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06/14/2024

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The remarkable contribution of the Yeats sisters to Irish craft culture is being celebrated in a new exhibition in the Old Library from this week.

 

In partnership with the Department of Foreign Affairs, a touring version of the exhibition will also be shown internationally through Ireland’s global network of Embassies and Consulates, introducing new audiences to Irish design heritage and the lasting legacies of Elizabeth and Lily Yeats and other Cuala artists, while also celebrating local female-led creative and craft enterprises.

 

Elizabeth and Susan (Lily) Yeats were nationally and internationally recognised as leading figures in the Arts and Crafts movement in the early 20th century, but their contribution has perhaps been overshadowed by those of their brothers, painter Jack Yeats and WB Yeats, the poet and Noble Laureate. 

 

Elizabeth and Lily founded two successful craft business in Dublin, Dun Emer Industries (1902-1908) and Cuala Industries (1908-1940), which specialised in fine publishing, including books and artist designed prints under the directorship of Elizabeth, and embroidery under Lily. Their work was in demand from Irish and international customers. Both businesses almost exclusively employed and trained young women.  

 

On display in Trinity’s Old Library are photographs and other archival material giving a flavour of the working lives of the Cuala women as well as examples of the prints and needlecraft produced by the business. Digital screens in the Long Room showcase further material from Trinity’s Cuala collections. Entitled ‘The Yeats Sisters & Irish Design: Making, Identities & Legacies’, the exhibition forms part of the Book of Kells visitor experience and runs until 26 September. See hereherehere to book tickets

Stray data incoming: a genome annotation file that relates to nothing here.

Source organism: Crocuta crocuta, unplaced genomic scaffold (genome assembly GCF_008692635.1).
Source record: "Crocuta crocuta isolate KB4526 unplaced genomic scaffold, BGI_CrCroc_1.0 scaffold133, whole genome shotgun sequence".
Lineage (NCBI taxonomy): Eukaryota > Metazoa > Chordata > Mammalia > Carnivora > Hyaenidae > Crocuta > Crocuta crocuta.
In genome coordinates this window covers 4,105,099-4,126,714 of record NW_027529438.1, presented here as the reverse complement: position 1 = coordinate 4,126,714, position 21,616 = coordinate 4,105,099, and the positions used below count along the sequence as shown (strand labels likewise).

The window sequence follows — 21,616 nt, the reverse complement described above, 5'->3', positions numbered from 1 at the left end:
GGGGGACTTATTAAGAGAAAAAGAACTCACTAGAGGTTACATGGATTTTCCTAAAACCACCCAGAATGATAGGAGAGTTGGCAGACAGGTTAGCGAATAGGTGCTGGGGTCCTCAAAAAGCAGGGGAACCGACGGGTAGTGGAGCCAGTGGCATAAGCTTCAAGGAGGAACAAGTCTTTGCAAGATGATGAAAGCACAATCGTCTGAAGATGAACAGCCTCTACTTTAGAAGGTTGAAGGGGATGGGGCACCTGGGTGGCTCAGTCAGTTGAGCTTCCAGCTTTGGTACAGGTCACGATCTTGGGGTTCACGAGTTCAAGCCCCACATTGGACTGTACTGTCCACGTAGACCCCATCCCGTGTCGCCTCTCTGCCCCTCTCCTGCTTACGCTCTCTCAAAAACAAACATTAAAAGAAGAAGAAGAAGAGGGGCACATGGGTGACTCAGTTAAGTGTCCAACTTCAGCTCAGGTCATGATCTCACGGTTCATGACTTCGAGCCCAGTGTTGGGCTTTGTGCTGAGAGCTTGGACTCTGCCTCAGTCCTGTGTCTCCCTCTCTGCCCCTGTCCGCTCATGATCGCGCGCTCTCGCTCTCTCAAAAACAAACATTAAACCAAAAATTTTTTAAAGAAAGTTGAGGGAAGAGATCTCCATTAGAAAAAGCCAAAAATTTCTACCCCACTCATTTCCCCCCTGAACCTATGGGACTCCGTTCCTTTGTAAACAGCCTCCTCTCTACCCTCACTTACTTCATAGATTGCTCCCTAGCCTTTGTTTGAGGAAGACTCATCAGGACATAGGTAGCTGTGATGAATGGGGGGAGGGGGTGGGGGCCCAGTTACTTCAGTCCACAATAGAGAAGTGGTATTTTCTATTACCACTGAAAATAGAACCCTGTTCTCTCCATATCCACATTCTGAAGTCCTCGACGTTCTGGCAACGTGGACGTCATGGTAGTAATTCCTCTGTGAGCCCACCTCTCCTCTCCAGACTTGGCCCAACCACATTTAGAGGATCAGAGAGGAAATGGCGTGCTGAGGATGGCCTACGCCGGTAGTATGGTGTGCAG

“Over the last number of years, the Cuala Press Project has worked to raise the profile of the Yeats sisters and the artists they collaborated with,” explains Dr Angela Griffith from Trinity’s School of Histories and Humanities and co-curator of the exhibition. 

 

This exhibition illustrates how the Cuala Industries constructed a distinctive and sophisticated form of Irish cultural identity for national and international audiences. The quality of art and design production at Cuala demonstrates their engagement with, and promotion of, national and international Arts and Crafts theories and practices. Cuala set a standard that all others followed in Ireland. Their work also provides important insight into the social status of working women in the first half of the twentieth century, the contribution of women to industry, and the agency of women in art and design production both in Ireland and internationally.

 

"The international touring version of this exhibition will honour and celebrate the global footprint of the Yeats sisters’ design heritage,” comments Dr Angela Byrne, co-curator of the exhibition.